Scott Pioli and Todd Haley Have Assembled an Impressive Staff
Todd Haley had a tough first season on the job in Kansas City as they struggled with a 4-12 record. Although Jamaal Charles emerged as an elite running back late in the season, there are still some questions with their offense and as to whether Matt Cassel is the right fit for the Chiefs. I guess it won’t hurt that Charlie Weis is now their offensive coordinator. Weis, who was the Patriots offensive coordinator from, signed with the Chiefs last week after being fired as head coach of Notre Dame for the last five seasons. Many people around the league regard Weis as one of the great offensive minds in football and believe that he is a great fit for Kansas City.
Now with the news of Romeo Crennel being hired to replace Clancy Pendergast as their defensive coordinator, you can call them the New England Patriots of Kansas City. With Scott Pioli, Charlie Weis and now Romeo Crennel, the Chiefs hope they can rekindle what sparked the reemergence of the Patriots in the last decade. I think Scott Pioli and Todd Haley are on the right track. They just need a little time before the Chiefs are back in this thing. Todd Haley joined KCSP in Kansas City to talk about the playoffs thus far, whether being 4-12 is any different than being 8-8 if you were to have missed the playoffs, what has been the hardest to adjust to during his first year on the job, and how he sells his team to free agents.
On how well Kurt Warner is playing:
“They have got a chance to play inside here every game. That is key for him whether it is on the road or at home. That’s the key to him that he stay out of bad weather and cold and those things.”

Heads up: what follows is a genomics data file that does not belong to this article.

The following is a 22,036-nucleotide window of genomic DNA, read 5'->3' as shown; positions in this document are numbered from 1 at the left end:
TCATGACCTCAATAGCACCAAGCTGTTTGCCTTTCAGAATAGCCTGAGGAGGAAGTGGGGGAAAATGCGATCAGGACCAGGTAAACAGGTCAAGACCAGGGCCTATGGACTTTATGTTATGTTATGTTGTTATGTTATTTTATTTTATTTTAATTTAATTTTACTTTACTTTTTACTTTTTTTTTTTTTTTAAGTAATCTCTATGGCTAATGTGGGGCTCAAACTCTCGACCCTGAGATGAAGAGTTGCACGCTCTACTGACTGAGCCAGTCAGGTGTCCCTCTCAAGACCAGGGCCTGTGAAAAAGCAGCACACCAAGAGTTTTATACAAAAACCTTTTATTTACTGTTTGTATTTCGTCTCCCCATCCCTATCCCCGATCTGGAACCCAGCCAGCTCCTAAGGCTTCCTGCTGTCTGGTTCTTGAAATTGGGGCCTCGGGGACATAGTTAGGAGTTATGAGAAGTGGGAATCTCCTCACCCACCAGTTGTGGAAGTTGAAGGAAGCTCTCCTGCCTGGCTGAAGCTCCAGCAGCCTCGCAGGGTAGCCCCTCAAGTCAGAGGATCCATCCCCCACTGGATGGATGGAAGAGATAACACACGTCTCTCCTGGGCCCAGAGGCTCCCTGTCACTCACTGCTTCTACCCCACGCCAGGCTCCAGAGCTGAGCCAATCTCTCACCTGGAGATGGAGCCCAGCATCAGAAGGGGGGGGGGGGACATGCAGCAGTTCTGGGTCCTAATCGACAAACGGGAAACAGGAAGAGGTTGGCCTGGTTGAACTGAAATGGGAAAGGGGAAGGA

Whether he is able to enjoy watching playoff games:
“It is really tough especially having last year and having that fresh in your mind and knowing how much fun it is to have another week to prepare. That is what it is all about is keeping your season alive. Now that we are out yeah I can watch and enjoy it is a fan but you know there is a knife in you turning.”
On who he thinks is the favorite to win the Super Bowl:
“I don’t know it is hard. With the way that New Orleans went into the postseason and New England getting knocked out quick it’s up for grabs really… I would say that it is up for grabs right now because the two best teams… San Diego would be the sneaky-under-the-radar team that has continued to play good throughout. Minnesota was up and down. New Orleans was up and down. Arizona, they don’t play enough defense I think to play…”
Whether being 4-12 is any different than being 8-8 if you were to have missed the playoffs:
“No I think that the goal is to get into the tournament and play in games that get into bigger games. If you are out, you are out. I don’t think there is any consolation especially where our team is at. Again I think that it has all happened for a reason. I think we were going to get better, be a better team whether we made any changes or not. With at least this first chance we got a chance to improve a bunch… But again if you are not in there you are not in there. It is time for the offseason to try and figure out how to get better.”
On what has been the hardest to adjust to during his first year on the job:
“No you know the losing when you are the head guy pretty much takes the cake. I haven’t been a good loser at any position that I have been in but when you are ultimately responsible it is tough and hard and not something that you want to experience very much of.”
On how he sells his team to free agents:
“I think that no different than Charlie Weis having multiple opportunitities to go places in this league and the NCAA so I think it is a matter of spending some time with guys, players and coaches and just letting them know what is going on and where we are at. Again, from the outside view that is a little different from the inside view and again that is part of life and that is part of the NFL. We are not the first team that would have to sell what is really going on. But again I do think that the people that we end up getting here, if and who they are, will understand and again no different than Coach Weis. I think that he wants to win as much as anybody. There is a reason that he came here.”